Well the heathen chicken wagon rolls forward with entry number two. Sumac berries are the red ripe berries of the the non-poisonous variety of the sumac tree found in the Middle East. Not to be confused with its North American relative. It is widely used in Jewish and Arab cooking and almost any Arab restaurant worth its salt (from the old Roman custom of paying soldiers in salt) will have a sumac rubbed chicken on the menu. The presence of it in a Jewish establishment marks the menu as coming from the Syrian, Lebanese or Land of Israel Jewish communities. The flavor is bright, tart and reminiscent of cranberry or currant.
I found mine in a middle eastern market here in Berkeley. I am always of two minds when shopping in these places. On one hand I lived for several years in Israel, have an array of Arab friends and even spent a week eating my way through Amman. So I am tempted to ask for things with a degree of comfort and even engage with the staff about whether the Za’atar is fresh and the pita local. On the other hand by doing so I know that sooner or later I will be asked where my knowledge comes from (I do not look in any way Middle Eastern). That is usually a relationship killer. But not always, I recall the owner of a Kebab place in Kansas City who was from the West Bank. He told me he loved American Jews- they were his best customers. In the end I kept my mouth shut and bought some ground sumac, some za’atar and some fava beans. The za’atar and the fava beans are for another day of cooking however.
The other thing I should point out is that I roast my chicken butterflied. This is a technique that I use to allow for a more even cooking time (the breasts and thighs cook at the same speed) and you get a nice expanse of crisp skin as a bonus. Also it should go without saying that you should brine your chicken. I added a tsp of sumac and a tsp of smoked paprika to the brine.
Recipe after the jump
According to Claudia Roden in her masterwork The Book of Jewish Food: An Odyssey from Samarkand to New York cheese cake was one of the first foods that Jews assimilated from their central European neighbors. And if we stop to consider the way in which we think of cheesecake in America (leaving the eponymous factory out of it) then we see those Jewish roots. New York cheesecake is almost the textbook definition of what a cheesecake is expected to be. Dense, rich, with a hint of citrus or vanilla and able to support a topping of fresh fruit with aplomb. The Jewish origins of the “New York” cheesecake are outlined by Joan Nathan in Jewish Cooking in America there she posits that the best known of the original deli cheesecakes was made by Lindy’s on Broadway. Later the recipe was included by Kraft (another Jewish business) in a promotion for their Philadelphia brand cream cheese. Of course it goes without saying that up to perhaps 20 years ago the best known cheesecake in the country was made by Sara Lee- originally named for the daughter of its baker, Charley Lubin.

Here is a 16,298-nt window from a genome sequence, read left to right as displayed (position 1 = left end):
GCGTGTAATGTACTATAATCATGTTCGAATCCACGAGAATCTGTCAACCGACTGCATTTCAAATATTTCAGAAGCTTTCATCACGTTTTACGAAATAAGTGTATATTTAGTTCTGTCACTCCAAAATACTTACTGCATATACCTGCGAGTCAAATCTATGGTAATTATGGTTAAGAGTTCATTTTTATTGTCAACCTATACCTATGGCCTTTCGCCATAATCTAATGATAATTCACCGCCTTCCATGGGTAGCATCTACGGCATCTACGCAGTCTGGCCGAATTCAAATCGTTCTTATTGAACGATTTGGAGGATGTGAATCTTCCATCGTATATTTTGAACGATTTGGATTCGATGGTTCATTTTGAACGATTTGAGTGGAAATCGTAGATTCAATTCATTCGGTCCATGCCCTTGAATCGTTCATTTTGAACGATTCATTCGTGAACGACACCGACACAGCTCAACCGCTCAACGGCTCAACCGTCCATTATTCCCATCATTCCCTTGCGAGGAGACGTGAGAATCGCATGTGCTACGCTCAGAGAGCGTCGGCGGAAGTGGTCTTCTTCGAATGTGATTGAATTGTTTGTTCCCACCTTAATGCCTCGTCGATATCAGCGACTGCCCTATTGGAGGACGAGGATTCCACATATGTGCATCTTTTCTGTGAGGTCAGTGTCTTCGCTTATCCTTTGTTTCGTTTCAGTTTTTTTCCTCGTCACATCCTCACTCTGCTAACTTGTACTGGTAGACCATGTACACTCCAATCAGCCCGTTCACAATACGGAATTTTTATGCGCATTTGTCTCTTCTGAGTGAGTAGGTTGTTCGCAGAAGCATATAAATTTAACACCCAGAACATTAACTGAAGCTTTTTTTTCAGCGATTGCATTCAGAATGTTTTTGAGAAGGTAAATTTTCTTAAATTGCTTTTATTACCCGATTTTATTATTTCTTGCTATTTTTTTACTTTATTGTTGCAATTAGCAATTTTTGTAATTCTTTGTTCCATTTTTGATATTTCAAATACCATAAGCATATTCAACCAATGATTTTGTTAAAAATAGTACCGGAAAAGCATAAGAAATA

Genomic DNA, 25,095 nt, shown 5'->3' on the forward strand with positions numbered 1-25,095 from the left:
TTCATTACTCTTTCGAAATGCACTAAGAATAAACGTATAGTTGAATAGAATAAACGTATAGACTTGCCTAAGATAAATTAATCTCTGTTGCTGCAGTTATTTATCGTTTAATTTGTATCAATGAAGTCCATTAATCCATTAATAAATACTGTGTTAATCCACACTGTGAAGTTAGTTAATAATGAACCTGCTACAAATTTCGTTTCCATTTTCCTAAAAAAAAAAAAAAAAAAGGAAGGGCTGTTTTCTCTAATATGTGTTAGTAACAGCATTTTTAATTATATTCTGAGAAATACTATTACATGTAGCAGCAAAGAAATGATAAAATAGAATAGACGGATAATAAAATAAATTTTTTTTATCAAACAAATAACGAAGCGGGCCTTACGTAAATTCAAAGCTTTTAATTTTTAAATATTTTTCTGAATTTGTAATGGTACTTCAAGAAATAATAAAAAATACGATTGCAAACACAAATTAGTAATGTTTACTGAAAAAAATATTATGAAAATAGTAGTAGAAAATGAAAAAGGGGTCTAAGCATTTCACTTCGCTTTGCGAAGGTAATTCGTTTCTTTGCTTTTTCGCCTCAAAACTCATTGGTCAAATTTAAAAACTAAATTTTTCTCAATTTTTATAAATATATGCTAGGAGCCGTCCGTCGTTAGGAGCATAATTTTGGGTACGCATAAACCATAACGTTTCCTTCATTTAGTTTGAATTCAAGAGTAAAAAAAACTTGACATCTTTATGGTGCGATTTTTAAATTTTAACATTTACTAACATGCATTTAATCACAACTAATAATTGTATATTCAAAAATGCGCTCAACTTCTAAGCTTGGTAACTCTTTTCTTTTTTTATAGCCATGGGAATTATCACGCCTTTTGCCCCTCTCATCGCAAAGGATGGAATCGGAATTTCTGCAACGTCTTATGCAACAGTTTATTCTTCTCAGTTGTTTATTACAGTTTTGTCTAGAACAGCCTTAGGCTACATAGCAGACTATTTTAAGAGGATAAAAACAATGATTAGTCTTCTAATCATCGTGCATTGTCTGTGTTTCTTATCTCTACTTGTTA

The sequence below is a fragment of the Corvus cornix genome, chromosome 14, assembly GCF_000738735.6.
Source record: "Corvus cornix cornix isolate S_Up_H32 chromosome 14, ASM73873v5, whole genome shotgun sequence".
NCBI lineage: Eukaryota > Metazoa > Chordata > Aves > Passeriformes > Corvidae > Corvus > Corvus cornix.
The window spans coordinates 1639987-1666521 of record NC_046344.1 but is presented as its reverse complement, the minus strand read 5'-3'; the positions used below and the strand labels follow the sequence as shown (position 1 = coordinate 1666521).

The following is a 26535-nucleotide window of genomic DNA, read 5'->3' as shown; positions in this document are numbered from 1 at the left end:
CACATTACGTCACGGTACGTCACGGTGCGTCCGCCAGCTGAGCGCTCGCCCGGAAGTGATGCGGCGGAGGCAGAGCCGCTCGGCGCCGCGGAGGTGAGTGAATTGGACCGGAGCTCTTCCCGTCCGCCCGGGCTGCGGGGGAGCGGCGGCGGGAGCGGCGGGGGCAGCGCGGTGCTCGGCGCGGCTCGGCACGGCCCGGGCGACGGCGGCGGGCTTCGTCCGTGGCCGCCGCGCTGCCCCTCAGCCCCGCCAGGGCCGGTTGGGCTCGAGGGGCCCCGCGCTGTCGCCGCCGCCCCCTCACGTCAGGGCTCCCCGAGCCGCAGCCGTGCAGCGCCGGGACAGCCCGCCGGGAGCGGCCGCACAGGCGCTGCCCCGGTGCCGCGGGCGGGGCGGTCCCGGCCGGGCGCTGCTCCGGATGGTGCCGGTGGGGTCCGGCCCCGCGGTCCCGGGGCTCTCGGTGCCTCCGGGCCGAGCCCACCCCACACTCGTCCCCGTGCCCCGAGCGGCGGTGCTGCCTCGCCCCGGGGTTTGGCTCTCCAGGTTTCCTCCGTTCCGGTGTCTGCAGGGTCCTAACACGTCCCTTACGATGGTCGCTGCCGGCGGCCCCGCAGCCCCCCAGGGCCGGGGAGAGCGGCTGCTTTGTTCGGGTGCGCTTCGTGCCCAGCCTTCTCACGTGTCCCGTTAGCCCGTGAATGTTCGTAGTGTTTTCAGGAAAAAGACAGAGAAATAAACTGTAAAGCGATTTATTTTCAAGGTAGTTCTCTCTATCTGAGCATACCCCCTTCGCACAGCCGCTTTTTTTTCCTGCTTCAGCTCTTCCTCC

My own pivotal cheesecake experience came not in New York, but rather within the confines of my humble little apartment on Milwaukee’s fashionable east side (as we said to ourselves). My parents honored the occasion of the anniversary of my birth with about half a cheesecake from Regina’s. Now you might say to yourself “what, only half!” but it was a fair judgment given the weight and girth of the thing. The cheesecake stood roughly 4-5 in tall, was topped with apricot jam and then covered in a rich dark chocolate shell. Even with the aid of my roommate (a man who regularly ate two meals in a sitting) it took us the better part of a month to polish it off. Thank god for the freezer.
Since then I have been on a quest to create a rich, dense cheesecake without all the frou-frou and additions that pass for sophistication at the shopping center. I tried a number of recipes including the rather interesting process that Alton Brown uses in I’m Just Here for More Food. I had a number of nice cheesecakes but not the white whale I sought. Then I found a new recipe in of course Cook’s Illustrated and tried that.
Recipe after the break
Ok, for anyone who followed my last post and now has a small container of chicken fat in the fridge- here is a use that will let you die happy. You may note that I am a fan of the Cook’s Illustrated cook book (see my last post). That is because they happily test 15-20 ways of cooking something before putting into the book. As an extra bonus, you get the back story of how they developed the technique which allows a tinkerer like my self to tweak it slightly (in this case replacing the vegetable oil with chicken fat).
The full details after the break. Continue reading
Schmaltz, or rendered chicken fat is an Ashkanazi comfort food. My mother told me that when she was a child she would eat it smeared on bread as a snack after school. Like most of the food that came with the Jews from Eastern Europe, schmaltz is a food of poverty. Meat was very expensive for most and a real luxury (why do think that Shabbat dinners only rated chicken, and only around big holidays like Passover they splurged for brisket- a really lousy cut of meat?). The result of this condition is that no part of the bird was wasted. This is often referred to as the “snout to tail” approach to food as championed by Anthony Bourdain and others. Since I had just purchased two whole chickens and broken them down into parts for other meals I was faced with the question of what to do with the carcasses. Continue reading